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mingle this water with plaster in such a quantity, that it retains the colour of the earth. With this mixture they cast their walls, which at first look all grayish; but, according as they dry, they grow so white, that when they are fully dry, they look almost as if they were plastered over with pure plaster. This mixture is used not only for saving plaster, but also because it holds better than plaster alone, and looks as well.”

THEVENOT's Travels, part ii.

p. 86.

No. 1116.-xvi. 18, 19. And thou hast set mine oil and mine incense before them,—thou hast even set it before them for a sweet savour.] The burning of perfumes is now practised in the East in times of feasting and joy; and there is reason to believe that the same usage obtained anciently in those countries. Niebuhr (Voy. en Arabie, vol. i. p. 307.) mentions a Mohammedan festival,“ after which every one returned home, feasted, chewed kaad, burnt fragrant substances in his house, stretched himself at length on his sofa, and lighted his kiddre, or long pipe, with the greatest satistisfaction."

HARMER, vol. iii. p. 191.

No. 1117.-xvii. 13. The mighty of the land.] The seventy, ASXOVTES. Vulg. Arietes, rams. Thus Homer, speaking of Ulysses marshalling the Greeks:

Αυτος δε, κλιλος ως, επιπωλειται σιχας ανδρων &c.

Il. iii, 196.

Nor yet appear his care and conduct small;
From rank to rank he moves, and orders all.
The stately ram thus measures o’er the ground,
And, master of the flocks, surveys them round.

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Aristotle (H. A. vi. 19.) says, that in every flock they prepare a leader of the males, which, when the shepherd calls him by name, goes before them.

No. . 1118.-xix. 11. She had strong rods for the sceptres of them that bear rule.] The allusion here is evidently to the sceptres of the ancients, which were no other than walking-sticks, cut from the stems or branches of trees, and decorated with gold, or studded with golden nails. Thus Achilles is introduced as swearing by a sceptre, which being cut from the trunk of a tree on the mountains, and stripped of its bark and leaves, should never more produce leaves and branches, or sprout again. Such an one the Grecian judges carried in their hands. See HOMER, I. i. 234.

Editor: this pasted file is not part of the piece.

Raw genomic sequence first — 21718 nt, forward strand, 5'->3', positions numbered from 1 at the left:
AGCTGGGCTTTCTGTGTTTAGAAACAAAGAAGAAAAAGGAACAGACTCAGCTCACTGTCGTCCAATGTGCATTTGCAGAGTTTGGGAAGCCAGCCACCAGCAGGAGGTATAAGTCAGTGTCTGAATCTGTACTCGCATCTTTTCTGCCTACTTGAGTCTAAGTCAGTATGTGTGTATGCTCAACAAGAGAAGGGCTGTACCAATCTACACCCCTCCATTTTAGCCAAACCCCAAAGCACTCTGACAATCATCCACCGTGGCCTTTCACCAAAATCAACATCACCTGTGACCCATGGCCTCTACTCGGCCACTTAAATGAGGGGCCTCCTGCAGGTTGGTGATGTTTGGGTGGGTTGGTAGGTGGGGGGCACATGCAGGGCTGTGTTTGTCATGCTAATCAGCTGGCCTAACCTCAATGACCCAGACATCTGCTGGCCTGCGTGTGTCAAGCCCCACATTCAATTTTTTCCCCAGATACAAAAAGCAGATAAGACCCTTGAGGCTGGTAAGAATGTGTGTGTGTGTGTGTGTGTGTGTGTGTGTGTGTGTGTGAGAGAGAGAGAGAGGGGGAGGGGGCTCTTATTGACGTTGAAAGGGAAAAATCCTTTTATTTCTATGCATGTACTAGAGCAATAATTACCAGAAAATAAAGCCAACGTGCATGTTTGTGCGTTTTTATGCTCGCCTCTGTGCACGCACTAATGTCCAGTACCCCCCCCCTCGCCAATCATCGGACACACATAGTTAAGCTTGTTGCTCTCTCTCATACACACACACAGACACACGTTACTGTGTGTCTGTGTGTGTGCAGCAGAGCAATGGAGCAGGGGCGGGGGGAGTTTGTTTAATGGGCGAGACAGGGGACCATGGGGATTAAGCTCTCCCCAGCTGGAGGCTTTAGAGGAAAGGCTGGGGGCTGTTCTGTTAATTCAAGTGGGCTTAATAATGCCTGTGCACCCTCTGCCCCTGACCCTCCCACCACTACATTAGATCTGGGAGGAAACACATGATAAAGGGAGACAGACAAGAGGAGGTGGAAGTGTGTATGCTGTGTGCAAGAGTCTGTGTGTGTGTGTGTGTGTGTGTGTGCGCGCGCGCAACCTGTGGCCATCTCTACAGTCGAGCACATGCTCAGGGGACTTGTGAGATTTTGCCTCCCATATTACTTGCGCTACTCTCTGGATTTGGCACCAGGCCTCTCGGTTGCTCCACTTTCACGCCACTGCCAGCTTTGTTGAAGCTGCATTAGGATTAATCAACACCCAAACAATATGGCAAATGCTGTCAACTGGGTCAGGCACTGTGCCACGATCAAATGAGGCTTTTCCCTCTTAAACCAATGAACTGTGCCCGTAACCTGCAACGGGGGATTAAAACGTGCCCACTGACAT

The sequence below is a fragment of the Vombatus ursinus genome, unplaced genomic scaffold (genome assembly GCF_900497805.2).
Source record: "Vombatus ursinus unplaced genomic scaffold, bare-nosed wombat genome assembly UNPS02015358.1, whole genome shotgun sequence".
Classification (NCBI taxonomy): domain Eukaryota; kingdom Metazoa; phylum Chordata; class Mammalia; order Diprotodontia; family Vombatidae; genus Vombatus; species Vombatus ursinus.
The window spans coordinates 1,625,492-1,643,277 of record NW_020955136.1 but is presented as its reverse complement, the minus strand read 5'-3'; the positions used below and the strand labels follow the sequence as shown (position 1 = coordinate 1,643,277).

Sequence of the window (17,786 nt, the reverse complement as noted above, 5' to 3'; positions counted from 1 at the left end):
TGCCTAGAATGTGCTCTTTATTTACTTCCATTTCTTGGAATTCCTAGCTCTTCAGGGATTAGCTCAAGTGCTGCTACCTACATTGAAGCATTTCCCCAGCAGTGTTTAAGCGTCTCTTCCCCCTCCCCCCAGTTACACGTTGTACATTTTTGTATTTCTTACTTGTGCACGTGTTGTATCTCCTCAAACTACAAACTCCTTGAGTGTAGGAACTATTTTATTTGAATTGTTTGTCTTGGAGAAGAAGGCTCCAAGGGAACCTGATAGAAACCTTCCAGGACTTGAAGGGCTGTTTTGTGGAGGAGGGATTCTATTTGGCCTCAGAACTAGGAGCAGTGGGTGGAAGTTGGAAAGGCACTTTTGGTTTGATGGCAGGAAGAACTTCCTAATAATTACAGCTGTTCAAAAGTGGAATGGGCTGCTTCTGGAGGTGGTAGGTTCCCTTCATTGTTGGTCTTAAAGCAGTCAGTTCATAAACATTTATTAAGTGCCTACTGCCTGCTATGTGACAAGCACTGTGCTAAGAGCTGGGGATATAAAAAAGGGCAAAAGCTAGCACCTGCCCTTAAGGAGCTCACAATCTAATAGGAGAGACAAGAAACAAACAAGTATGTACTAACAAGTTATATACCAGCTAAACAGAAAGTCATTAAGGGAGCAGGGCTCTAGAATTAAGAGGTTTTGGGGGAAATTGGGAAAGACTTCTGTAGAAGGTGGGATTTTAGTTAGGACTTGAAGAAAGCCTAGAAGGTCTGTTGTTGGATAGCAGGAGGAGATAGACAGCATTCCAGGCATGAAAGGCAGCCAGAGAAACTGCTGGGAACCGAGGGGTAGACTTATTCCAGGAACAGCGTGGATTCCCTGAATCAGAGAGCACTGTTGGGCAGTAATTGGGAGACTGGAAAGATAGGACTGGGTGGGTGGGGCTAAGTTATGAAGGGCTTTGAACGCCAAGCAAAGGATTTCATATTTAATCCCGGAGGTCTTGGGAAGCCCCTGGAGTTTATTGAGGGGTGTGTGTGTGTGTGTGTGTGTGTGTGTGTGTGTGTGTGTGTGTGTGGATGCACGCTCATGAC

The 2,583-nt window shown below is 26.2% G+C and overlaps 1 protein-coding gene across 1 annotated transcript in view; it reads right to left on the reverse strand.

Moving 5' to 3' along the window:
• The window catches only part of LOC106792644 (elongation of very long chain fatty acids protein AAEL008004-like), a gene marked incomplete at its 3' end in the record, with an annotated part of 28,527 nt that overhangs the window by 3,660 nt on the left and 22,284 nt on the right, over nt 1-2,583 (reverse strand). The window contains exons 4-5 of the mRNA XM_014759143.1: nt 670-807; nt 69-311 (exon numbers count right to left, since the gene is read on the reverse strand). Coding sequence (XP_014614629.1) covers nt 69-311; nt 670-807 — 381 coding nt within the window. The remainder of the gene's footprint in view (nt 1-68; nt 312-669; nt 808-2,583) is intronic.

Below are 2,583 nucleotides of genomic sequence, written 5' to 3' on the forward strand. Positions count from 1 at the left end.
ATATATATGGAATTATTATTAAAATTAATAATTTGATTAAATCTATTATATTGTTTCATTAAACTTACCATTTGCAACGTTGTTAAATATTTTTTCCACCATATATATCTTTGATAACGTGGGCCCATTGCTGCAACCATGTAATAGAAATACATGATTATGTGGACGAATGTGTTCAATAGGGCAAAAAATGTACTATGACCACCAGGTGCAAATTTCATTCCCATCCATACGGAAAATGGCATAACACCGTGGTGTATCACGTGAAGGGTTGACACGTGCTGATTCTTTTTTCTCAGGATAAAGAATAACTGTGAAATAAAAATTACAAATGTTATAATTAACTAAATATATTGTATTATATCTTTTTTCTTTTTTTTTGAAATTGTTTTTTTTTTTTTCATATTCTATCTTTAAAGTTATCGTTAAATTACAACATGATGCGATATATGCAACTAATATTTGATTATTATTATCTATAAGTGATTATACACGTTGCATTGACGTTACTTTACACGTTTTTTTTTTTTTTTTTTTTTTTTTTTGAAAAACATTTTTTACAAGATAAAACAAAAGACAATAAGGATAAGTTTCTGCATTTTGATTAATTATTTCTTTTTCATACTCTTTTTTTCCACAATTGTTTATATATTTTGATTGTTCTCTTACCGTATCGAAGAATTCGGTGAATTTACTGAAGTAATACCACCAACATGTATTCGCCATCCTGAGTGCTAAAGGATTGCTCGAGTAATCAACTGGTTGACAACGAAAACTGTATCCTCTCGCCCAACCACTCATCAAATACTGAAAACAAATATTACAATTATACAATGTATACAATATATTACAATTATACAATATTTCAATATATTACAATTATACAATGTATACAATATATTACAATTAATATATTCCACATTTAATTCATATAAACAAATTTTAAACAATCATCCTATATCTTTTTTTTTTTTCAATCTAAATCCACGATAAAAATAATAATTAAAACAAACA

No. 1119.—XX. 47. Say to the forest of the south, hear the word of the Lord; thus saith the Lord God, behold I will kindle a fire in thee, and it shall devour every green tree and every dry tree.] D'Herbelot (p. 330.) has given us a passage of a Persian poet, describing the desolation made by a pestilence, whose terms very much resemble the words of the prophet:

The pestilence, like an avenging fire, ruins at once this beautiful city, whose territory gives an odour surpassing that of the most excellent perfumes : of all its inhabitants there remains neither a young man nor

an old.

This was a lightning that, falling upon a forest, consumed there the green wood, with the dry. See also Hab. iii. 5.

HARMER, vol. ii. p. 186.

No. 1120.xxi. 27. I will overturn, overturn, overturn it.] Perverted, perverted, perverted will I make it, marg. This passage, according to the marginal reading, may be beautifully illustrated from the turbans of antiquity. Those of independent sovereigns (even to this day in Persia, see a copy of one in Chardin's Travels) had their apex upright. Inferior and subordinate princes wore theirs bent backwards. To

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this the prophecy refers, declaring that the crown of Judea should thenceforward be dependent and subordinate, as it was under the Persians, Greeks, and Romans. See Christian Observer, vol. i. p. 351.